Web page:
Marie Curie

Irène Curie and her husband received a Nobel Prize for their discovery of artificial radioactivity, 30 years after Irène’s parents received their Nobel Prize. She died due to overexposure to radiation, also just like her parents. Her children are still alive and are also prominent scientists.

Irène Joliot-Curie Irène and Marie Curie in 1925 As she neared the end of her doctorate in 1924, Irène Curie was asked to teach the precision laboratory techniques required for radiochemical research to the young chemical engineer Frédéric Joliot, whom she would later wed. From 1928 Joliot-Curie and her husband Frédéric combined their research efforts …

Irène Curie and her husband received a Nobel Prize for their discovery of artificial radioactivity, 30 years after Irène’s parents received their Nobel Prize. She died due to overexposure to radiation, also just like her parents. Her children are still alive and are also prominent scientists. Read More »

Marie Curie, the first woman to win a Nobel Prize, the first person to win twice, and the only person to win a Nobel Prize in two different sciences couldn’t legally attend college, so she did it illegally, going to what was known as the ‘Flying University’, a secret organization.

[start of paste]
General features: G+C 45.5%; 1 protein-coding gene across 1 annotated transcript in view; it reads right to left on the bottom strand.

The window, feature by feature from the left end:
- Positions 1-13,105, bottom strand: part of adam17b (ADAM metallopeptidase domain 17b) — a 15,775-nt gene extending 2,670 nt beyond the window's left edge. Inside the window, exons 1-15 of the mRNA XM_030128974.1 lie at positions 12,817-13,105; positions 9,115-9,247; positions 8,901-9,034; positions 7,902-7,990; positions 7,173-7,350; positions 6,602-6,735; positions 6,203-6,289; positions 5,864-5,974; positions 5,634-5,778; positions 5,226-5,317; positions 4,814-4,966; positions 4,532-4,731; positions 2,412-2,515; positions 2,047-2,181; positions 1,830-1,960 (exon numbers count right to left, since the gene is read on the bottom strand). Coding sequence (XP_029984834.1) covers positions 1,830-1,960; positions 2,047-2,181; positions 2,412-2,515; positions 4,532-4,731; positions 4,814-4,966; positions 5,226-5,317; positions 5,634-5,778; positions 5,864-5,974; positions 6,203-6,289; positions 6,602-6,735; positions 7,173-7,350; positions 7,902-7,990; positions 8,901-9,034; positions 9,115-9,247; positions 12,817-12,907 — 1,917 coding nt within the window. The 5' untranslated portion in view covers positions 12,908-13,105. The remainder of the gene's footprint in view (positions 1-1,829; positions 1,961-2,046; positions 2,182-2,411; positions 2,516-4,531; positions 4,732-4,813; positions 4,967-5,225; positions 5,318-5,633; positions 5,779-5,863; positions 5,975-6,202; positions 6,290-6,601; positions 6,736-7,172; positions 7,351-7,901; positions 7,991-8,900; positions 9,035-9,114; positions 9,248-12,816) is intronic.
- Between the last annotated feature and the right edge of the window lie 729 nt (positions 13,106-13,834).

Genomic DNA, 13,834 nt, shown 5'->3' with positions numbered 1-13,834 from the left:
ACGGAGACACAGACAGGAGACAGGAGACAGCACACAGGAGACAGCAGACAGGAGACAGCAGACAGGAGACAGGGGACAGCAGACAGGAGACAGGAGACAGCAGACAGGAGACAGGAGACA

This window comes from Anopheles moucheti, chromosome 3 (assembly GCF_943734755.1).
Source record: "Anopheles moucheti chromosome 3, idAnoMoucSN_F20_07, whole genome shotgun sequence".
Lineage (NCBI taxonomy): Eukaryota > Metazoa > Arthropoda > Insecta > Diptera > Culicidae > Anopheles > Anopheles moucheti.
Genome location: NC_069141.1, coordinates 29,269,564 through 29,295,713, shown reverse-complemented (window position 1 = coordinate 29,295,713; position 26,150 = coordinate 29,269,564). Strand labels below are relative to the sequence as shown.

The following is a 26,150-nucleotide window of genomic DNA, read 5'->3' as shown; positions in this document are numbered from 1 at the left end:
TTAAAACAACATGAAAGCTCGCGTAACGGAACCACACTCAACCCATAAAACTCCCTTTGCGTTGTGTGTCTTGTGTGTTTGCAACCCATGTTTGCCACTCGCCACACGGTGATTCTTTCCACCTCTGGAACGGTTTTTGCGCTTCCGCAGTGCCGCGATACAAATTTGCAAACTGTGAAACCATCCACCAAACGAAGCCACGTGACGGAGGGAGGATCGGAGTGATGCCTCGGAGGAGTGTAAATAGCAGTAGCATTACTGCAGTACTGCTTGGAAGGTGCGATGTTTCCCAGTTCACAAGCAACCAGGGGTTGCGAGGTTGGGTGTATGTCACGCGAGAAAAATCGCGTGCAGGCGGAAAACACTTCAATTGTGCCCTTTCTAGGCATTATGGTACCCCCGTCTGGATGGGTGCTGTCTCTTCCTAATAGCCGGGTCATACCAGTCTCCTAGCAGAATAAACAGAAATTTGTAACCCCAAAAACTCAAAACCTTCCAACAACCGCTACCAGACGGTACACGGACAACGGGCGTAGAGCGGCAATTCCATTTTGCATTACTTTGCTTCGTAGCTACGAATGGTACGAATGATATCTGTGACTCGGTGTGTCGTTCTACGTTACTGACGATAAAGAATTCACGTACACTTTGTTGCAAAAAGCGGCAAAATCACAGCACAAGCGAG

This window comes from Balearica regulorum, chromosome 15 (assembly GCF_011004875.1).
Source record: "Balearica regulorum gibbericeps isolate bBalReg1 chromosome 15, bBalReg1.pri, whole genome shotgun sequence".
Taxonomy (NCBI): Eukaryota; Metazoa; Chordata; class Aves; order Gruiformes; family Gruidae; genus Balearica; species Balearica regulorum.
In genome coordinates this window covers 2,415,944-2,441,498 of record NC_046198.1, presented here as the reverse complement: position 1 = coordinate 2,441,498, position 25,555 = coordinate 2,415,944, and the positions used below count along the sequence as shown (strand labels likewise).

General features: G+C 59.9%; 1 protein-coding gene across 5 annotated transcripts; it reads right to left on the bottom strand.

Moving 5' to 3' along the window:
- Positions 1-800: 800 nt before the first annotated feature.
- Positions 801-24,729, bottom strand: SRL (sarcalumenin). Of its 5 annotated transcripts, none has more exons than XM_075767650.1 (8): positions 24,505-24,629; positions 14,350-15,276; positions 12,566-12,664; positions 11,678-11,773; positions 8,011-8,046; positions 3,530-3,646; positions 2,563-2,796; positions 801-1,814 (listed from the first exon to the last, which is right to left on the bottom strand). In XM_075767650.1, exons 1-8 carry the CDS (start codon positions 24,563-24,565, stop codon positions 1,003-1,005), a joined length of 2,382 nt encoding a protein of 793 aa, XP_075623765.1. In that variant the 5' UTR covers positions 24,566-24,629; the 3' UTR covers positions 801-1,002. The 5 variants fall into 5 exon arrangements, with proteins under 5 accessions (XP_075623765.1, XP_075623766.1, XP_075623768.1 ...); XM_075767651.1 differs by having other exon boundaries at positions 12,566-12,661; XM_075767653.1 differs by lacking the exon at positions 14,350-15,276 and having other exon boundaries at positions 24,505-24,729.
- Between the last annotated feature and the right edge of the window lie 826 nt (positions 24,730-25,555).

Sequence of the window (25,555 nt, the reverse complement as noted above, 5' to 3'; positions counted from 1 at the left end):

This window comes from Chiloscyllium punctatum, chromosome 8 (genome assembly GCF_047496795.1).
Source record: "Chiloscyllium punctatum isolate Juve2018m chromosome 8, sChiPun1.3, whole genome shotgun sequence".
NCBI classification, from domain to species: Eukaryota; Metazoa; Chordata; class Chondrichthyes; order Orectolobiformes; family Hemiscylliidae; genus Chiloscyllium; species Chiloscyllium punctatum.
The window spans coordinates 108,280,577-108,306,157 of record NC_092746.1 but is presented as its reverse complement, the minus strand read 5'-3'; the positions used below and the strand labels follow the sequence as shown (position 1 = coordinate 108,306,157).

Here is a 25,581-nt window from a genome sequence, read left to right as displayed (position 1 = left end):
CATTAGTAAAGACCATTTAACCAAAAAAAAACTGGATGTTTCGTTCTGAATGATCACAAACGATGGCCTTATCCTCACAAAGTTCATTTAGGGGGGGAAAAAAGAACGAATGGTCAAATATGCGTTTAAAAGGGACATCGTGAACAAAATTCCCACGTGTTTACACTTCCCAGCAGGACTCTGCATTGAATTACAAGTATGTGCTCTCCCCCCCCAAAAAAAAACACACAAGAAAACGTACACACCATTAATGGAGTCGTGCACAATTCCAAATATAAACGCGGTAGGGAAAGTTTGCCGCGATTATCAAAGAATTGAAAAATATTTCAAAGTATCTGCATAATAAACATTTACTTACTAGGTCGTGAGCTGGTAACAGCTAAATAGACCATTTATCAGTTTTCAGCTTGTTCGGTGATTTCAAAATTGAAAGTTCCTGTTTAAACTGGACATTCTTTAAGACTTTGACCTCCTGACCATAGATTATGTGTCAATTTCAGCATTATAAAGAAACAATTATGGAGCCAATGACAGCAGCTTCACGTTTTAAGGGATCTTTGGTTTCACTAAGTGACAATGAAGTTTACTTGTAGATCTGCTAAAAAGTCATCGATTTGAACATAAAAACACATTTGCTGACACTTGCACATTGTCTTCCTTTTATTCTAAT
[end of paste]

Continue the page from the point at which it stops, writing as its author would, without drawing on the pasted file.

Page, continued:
Marie Curie – Early Years Maria Skłodowska was born in Warsaw, in Congress Poland in the Russian Empire, on 7 November 1867, the fifth and youngest child of well-known teachers Bronisława, née Boguska, and Władysław Skłodowski. The elder siblings of Maria (nicknamed Mania) were Zofia (born 1862, nicknamed Zosia), Józef [pl] (born 1863, nicknamed Józio), Bronisława (born 1865, nicknamed Bronia) and Helena (born 1866, nicknamed Hela). On both the paternal and maternal sides, …

Marie Curie, the first woman to win a Nobel Prize, the first person to win twice, and the only person to win a Nobel Prize in two different sciences couldn’t legally attend college, so she did it illegally, going to what was known as the ‘Flying University’, a secret organization. Read More »